Labour leader Jeremy Corbyn has said he would like to see a cap on the maximum amount people can earn.
He told BBC Radio 4’s Today programme he was "not wedded" to a particular limit but the idea should be looked at.
The UK’s levels of income disparity were getting worse, he said, suggesting this cannot go on "if we want to live in a more egalitarian society".
He also told the BBC he had not changed his mind on immigration and still believed numbers were not too high.
His remarks on immigration, in an interview with BBC political editor Laura Kuenssberg, came ahead of a speech which pre-briefing had suggested would see the Labour leader going cool on the principle of EU freedom of movement.
The idea of a maximum earnings cap was first raised by Mr Corbyn during Labour’s 2015 leadership contest.
He told Today that he now wanted Labour to consider the idea, as levels of income disparity were getting worse.
"We cannot set ourselves as being a sort of grossly unequal bargain basement economy on the shores of Europe. If we want to live in a more egalitarian society and fund our public services, we cannot go on creating worse levels of inequality," he said.
How would national maximum wage work?
Analysis by Kamal Ahmed, BBC business editor
Given that a direct limit (making it "illegal" for example for anyone to earn over, say, £200,000) would be almost impossible to enforce in a global economy where income takes many forms – salary, investments, returns on assets – very high marginal rates of tax could be one way to control very high levels of pay.
Another could be by imposing limits on the pay ratio between higher and lower earners in a company – possibly a more politically palatable option.
The High Pay Centre, for example, supports considering this approach.
Speaking later on Sky News, Mr Corbyn said a wage cap would be "somewhat higher" than his salary of approximately £138,000, adding that the salaries some footballers receive were "simply ridiculous".
In an interview with the BBC’s political editor Laura Kuenssberg, he said it was indefensible for chief executives of some of the UK’s largest companies to be earning 100 times what their employees were taking home.
"Either you do a cap or you look at the levels of disparity within organisations," he said. "Other countries have got some policies developing this and I think we need to consult with them and learn some lessons on this."
Labour has also said it will introduce a "real living wage" of at least £10 an hour if in power.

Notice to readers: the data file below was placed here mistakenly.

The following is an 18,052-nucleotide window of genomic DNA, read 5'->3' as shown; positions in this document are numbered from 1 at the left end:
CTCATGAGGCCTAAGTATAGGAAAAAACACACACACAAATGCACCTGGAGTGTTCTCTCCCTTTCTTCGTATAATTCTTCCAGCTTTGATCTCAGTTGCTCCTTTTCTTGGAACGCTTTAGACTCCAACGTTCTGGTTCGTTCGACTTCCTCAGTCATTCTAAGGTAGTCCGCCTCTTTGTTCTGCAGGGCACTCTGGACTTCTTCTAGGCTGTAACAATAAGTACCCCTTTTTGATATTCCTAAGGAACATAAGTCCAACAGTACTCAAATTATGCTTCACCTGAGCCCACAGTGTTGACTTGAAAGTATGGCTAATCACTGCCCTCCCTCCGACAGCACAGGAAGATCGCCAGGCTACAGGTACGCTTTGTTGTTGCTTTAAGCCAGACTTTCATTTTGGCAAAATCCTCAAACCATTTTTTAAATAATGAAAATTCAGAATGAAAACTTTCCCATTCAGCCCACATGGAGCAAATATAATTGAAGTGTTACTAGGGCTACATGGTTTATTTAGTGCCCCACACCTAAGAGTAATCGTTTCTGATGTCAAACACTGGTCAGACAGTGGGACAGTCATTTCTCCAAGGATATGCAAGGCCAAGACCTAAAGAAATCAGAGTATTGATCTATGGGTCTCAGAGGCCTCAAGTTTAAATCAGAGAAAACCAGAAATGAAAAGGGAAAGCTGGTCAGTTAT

The BBC’s assistant political editor Norman Smith said an ally of Mr Corbyn’s on the shadow cabinet said they knew nothing about the maximum wage policy. And the idea received a lukewarm response from some Labour MPs.
Emma Reynolds told the BBC’s Victoria Derbyshire show that she would need to see the details but "instinctively" she believed there were "other ways" to tackle the pressing issue of income inequality, with a focus on "what you own as well as what you earn".
And John Woodcock – a critic of Mr Corbyn – tweeted: "Government on ropes over massive pressure on A&E departments. Let’s keep the focus on that rather than alternatives presented this morning."
UKIP leader Paul Nuttall said a cap on earnings would amount to the "politics of envy" and would see the "best people" in the City moving abroad.
Before becoming prime minister, Theresa May suggested shareholders hold binding votes on executive pay and publish the pay differentials between executives and workers. She has since been accused of watering down planned changes following business criticism.
Edwin Morgan, from the Institute of Directors, said a pay cap was a "blunt tool" and it was "not feasible" for politicians to determine fair levels of pay. But he said top firms needed to listen to public and political concerns and "moderate" their pay awards.
In his Today interview, which came ahead of a speech on Brexit later on Tuesday, Mr Corbyn also said he would be prepared to join striking Southern Rail workers on the picket line in their long-running dispute over the role of guards.
On Europe, Mr Corbyn attacked the government’s lack of clarity over its negotiating objectives and said while there was no doubt that Brexit would happen, the UK must continue to have a close trading relationship with the EU after its exit.
"What we don’t want to do is turn Britain into a bargain basement economy on the shores of Europe where we continuously reduce corporation taxation, encourage a low-wage economy," he said. "Instead what we want is a high-value economy with skilled jobs promoting high-quality exports."
According to excerpts of his speech, Mr Corbyn will say later that he is "not wedded" to the continued free movement of people as a matter of principle.
Asked what this meant in practice, he said: "We are not saying that anyone could not come here because there would be the right of travel and so on. The right to work would have to be something that would have to be negotiated. That cannot clearly be put down yet until we know what the terms are of the single market access point."
In his interview with BBC political editor Laura Kuenssberg he said that he did not think immigration was too high, but he claimed measures to end "exploitation" of foreign workers under EU employment laws would "probably" bring down numbers.
EU leaders have said that curbs on free movement are incompatible with continued membership of the single market.